Yes, you feel great being a tourist in the City of Wine. So, it's perfectly understandable that Bordeaux has emerged as one of the most desirable short break destinations in France.
Since Unesco recognised the region for its remarkable architecture and culture, a testament to centuries of trade, Bordeaux has taken a renewed pride in its built environment. The restored historic sandstone buildings glow in the autumn sunshine, while once forgotten neighbourhoods are now alive with contemporary arts.
As such, Bordeaux has successfully moved beyond its traditional image; it's fair to say that this city is more than bistros and patisseries, old world wine, and bourgeois architecture. A few years ago saw the opening of the 'Cité du Vin', a new generation digital, interactive museum that celebrates the city's unprecedented history of wine, and its future too. A bold architectural statement, the museum is surely set to become one of the new iconic buildings of Bordeaux.
A little south of the 'Cité du Vin', the vintage warehouses on the banks of the river have also embraced change. This district of Chartrons, once the hub of the wine industry, is now the heart of creative Bordeaux. Where once wine barrels were stacked, one now finds galleries, art studios, performance spaces, bars, clubs, and restaurants – a vibrant arts and social scene powered by creatives and the many thousands of students that live in the city.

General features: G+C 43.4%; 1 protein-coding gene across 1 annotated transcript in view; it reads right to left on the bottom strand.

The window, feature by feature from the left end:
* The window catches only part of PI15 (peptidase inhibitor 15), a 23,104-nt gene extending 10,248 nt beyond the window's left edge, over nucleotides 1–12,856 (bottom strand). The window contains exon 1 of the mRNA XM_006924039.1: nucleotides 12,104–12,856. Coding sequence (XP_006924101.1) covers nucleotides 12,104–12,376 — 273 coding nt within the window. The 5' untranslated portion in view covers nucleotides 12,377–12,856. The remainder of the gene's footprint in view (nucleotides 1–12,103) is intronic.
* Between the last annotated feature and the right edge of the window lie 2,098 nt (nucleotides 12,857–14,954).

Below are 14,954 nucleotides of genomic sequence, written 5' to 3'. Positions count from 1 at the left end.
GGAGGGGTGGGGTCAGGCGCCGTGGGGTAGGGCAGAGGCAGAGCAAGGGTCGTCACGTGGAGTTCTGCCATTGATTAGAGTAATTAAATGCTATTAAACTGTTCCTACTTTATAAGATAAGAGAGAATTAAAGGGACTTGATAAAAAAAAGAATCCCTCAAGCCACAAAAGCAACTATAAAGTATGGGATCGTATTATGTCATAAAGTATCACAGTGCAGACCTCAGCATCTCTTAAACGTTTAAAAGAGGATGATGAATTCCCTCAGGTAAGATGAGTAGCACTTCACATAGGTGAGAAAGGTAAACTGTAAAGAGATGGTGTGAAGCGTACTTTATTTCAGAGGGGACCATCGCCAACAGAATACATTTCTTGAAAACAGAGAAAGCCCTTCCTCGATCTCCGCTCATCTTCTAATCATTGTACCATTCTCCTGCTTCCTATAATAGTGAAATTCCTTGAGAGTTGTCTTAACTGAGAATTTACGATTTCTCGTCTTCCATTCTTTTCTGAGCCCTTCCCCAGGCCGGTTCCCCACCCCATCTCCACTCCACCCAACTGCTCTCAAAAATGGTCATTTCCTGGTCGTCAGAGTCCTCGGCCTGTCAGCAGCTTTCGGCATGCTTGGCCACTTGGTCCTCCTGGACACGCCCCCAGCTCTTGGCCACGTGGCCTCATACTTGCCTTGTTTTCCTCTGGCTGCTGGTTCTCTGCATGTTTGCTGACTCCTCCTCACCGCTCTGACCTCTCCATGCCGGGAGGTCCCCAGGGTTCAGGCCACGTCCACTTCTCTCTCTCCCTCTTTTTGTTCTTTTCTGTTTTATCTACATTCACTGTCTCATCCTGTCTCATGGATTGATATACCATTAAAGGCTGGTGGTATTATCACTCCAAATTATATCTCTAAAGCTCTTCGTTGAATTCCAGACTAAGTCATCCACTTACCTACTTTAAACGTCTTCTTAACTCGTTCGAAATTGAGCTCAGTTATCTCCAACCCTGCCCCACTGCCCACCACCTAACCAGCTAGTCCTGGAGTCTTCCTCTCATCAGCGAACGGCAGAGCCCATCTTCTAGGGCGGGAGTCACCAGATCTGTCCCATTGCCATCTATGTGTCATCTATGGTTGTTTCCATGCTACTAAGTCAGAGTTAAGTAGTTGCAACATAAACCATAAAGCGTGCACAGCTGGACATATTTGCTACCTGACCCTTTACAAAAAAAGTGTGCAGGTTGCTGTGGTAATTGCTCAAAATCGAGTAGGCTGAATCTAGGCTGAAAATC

Ok, I understand, we're just coming out of winter, so why would you want to fly north to Denmark? Well, spring is a delight here. What's more, for the last decade the city has maintained its unofficial moniker, as the 'capital of cool', so really you should find out what all the fuss is about.
The truth is that Denmark's most fashionable city is a lot more than a cosy, comforting dose of Scandinavian 'hygge.'
Recent years have seen impressive changes in the city's hospitality scene, with new hotel and restaurant openings, meeting the continuing surge in international interest. A new favourite is Coco, a unique boutique hotel, created with the belief 'that great hospitality can be beautiful, affordable and sustainable'.